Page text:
From The Black Watch's website http://www.blackwatchcanada.com/
Their lineage
http://www.blackwatchcanada.com/en/heritage-and-history/lineage-chart
In short...Yes

Tom
 

Michael OLeary

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And here's the SMLE wire cutter:

http://www.historicalfirearms.info/post/54458499203/smle-wire-cutter-hundreds-of-thousands-of-miles

In 1916 the British Army developed a device that would allow individual soldier to cut the wire themselves.  The device could be attached using a loop and wingnut to the muzzle of the standard issue Short Magazine Lee-Enfield service rifle just behind the front sight.  The cutter was made of stamped steel by Decimals Ltd. of Selly Oak near Birmingham, the example seen above is a No1 MkII pattern made in 1917.

The design itself was ingenious: the soldier would feed the wire into the device and then use his rifle as leverage to cut it.  However, this proved extremely impractical in the field, with up to 20m of wire to breach the average soldier cutting his own path was an easy target.  They were quickly abandoned and with steel being in short supply many were melted down and put to better use.

https://www.google.ca/search?q=SMLE+wire+cutter&espv=2&biw=1289&bih=918&tbm=isch&tbo=u&source=univ&sa=X&ved=0ahUKEwiS9Mqd_5jMAhXnsYMKHVdUA0EQsAQIGg
 

exspy

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Pardon me, but weren't kilts and hose completely replaced with trousers when in the field by this point of the war?  Or am I completely mistaken?  Again?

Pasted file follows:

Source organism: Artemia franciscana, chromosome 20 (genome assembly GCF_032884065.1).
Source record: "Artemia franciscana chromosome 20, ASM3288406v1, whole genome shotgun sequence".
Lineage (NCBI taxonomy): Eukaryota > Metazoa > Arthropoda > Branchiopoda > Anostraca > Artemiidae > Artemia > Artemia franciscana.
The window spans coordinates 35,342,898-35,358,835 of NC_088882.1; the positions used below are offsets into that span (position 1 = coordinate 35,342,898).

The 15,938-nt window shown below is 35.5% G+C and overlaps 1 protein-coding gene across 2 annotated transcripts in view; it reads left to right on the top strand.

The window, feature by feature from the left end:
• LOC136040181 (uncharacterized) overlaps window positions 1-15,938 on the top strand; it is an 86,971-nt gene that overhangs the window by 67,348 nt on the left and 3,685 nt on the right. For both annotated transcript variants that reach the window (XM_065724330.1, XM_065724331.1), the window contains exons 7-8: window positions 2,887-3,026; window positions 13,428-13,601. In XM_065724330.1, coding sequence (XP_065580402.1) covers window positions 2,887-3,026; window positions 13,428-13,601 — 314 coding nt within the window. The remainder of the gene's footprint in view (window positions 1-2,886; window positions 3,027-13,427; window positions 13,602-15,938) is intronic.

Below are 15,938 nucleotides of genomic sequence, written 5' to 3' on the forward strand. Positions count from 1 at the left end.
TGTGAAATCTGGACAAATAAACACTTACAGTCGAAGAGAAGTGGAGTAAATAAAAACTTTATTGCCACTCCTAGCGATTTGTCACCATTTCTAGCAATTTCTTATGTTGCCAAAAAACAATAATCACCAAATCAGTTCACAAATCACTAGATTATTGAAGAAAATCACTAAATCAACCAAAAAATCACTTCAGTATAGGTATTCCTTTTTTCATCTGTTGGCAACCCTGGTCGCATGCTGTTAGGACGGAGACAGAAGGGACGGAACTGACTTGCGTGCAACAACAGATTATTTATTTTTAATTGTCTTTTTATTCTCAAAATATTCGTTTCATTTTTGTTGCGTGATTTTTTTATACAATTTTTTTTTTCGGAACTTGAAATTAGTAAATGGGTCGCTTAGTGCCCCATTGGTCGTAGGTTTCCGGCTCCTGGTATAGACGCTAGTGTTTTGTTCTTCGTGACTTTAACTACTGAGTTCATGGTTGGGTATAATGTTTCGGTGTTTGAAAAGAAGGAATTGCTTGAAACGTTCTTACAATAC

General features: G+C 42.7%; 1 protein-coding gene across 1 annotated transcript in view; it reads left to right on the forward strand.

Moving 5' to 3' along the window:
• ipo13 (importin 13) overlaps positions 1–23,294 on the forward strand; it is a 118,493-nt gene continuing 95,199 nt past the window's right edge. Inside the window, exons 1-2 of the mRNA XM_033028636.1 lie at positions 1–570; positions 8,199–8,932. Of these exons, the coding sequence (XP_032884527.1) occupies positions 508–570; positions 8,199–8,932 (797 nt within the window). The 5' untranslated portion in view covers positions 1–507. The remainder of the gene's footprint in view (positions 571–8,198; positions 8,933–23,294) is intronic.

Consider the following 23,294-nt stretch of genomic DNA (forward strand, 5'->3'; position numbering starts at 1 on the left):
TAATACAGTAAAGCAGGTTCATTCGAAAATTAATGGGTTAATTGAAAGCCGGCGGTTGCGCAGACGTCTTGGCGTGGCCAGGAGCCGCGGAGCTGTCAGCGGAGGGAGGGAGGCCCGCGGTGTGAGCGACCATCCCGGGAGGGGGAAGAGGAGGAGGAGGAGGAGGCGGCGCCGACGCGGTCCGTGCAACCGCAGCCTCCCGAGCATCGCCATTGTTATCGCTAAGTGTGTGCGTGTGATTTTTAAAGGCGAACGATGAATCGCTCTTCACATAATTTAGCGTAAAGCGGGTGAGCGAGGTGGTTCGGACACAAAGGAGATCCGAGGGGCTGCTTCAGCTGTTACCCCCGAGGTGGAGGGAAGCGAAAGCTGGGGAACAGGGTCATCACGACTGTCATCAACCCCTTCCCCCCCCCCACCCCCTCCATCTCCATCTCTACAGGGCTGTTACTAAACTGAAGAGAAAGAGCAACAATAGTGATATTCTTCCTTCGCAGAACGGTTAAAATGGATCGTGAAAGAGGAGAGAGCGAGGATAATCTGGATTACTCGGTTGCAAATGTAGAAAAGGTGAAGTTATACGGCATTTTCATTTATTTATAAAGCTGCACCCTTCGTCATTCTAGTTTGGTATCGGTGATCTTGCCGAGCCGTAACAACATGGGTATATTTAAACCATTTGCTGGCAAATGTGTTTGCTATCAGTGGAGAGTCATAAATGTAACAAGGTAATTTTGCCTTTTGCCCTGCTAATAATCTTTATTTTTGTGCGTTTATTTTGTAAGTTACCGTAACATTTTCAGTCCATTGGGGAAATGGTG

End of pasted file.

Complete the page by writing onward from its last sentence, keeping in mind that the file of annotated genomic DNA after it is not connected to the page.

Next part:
Cheers,
Dan.

a003265-v8.jpg

Copy negative PA-003265.
 

mariomike

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Dan M said:
Pardon me, but weren't kilts and hose completely replaced with trousers when in the field by this point of the war? 

I saw this, for what it is worth,

geo said:
Highlanders did wear their kilts through the trench warfare of WW1.
I have photos of Cdn Highlanders going over the top in 17/18 wearing their kilts...... Highalnd heavy Brigades in the CEF
I am positive the Impreial highland regiments wore them as well.  Though I would have to research to validate....

Danjanou said:
Imperial and Canadian Highlanders did wear Kilts as part of their normal battle uniform in World War 1.
 

Chispa

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13th and 42nd mainly wore kilts, some officers wore trousers, and other personal of the Battalions during the war, the fighting force even in winter wore kilts.